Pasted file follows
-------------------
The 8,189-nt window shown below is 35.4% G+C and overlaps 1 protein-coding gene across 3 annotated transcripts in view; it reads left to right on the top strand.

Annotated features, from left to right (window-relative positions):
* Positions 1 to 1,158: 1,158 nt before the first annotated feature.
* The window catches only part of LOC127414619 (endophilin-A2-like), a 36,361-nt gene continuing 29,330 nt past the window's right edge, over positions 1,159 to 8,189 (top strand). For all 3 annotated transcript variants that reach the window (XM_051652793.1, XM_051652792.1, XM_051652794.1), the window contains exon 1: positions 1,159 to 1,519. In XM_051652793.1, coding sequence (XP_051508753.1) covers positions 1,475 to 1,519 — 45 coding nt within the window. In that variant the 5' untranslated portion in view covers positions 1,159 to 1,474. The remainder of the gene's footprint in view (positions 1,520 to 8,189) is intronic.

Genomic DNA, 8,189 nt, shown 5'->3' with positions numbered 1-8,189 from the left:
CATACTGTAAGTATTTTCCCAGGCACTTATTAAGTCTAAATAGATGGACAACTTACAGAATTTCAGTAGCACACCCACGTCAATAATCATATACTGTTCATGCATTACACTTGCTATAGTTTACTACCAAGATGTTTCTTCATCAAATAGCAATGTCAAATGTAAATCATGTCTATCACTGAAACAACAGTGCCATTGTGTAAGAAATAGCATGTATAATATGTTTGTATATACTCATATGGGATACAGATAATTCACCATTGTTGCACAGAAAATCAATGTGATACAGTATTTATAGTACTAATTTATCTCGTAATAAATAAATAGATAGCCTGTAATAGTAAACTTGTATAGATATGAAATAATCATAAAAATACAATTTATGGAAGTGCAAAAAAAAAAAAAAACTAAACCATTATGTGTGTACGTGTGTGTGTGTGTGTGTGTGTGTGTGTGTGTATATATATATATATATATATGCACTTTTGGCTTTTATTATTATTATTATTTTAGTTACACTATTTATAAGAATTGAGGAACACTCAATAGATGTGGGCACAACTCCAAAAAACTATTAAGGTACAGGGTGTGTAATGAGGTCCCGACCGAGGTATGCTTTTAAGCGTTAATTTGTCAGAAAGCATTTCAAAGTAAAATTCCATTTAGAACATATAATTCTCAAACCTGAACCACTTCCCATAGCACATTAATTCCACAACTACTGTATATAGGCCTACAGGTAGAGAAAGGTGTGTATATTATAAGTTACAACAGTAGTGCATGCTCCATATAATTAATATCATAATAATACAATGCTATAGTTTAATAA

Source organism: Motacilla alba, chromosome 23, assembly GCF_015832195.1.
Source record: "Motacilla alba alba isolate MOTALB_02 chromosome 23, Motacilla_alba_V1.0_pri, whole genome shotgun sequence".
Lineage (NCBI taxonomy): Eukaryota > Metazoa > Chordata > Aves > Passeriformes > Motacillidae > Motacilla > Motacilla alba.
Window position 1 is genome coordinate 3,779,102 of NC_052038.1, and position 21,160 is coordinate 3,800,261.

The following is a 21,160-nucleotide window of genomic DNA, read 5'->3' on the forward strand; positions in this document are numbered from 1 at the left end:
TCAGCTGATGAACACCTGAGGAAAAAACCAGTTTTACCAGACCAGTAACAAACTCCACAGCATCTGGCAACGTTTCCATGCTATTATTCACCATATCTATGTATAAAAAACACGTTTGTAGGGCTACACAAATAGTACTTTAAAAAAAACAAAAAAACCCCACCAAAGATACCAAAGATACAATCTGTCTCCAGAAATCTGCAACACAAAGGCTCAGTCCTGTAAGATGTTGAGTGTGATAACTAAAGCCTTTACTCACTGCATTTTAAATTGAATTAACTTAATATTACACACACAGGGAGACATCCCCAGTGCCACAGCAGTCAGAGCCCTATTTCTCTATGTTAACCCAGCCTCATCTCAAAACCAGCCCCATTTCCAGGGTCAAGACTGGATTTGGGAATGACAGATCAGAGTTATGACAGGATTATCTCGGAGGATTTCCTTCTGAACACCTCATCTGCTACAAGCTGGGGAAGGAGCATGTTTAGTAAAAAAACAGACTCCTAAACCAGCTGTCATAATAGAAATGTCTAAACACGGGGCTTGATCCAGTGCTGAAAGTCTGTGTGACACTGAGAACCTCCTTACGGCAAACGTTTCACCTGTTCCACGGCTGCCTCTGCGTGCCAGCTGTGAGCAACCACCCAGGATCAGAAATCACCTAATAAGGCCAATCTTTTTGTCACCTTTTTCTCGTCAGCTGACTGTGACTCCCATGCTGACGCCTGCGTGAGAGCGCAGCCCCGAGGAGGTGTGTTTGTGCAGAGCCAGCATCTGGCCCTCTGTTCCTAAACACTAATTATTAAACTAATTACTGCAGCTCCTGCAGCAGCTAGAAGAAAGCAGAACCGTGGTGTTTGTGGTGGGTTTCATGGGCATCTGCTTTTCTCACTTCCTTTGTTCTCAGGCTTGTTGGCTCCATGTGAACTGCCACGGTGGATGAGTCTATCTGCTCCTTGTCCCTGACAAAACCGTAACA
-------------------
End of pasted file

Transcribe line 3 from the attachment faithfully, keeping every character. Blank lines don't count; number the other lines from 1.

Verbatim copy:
* Positions 1 to 1,158: 1,158 nt before the first annotated feature.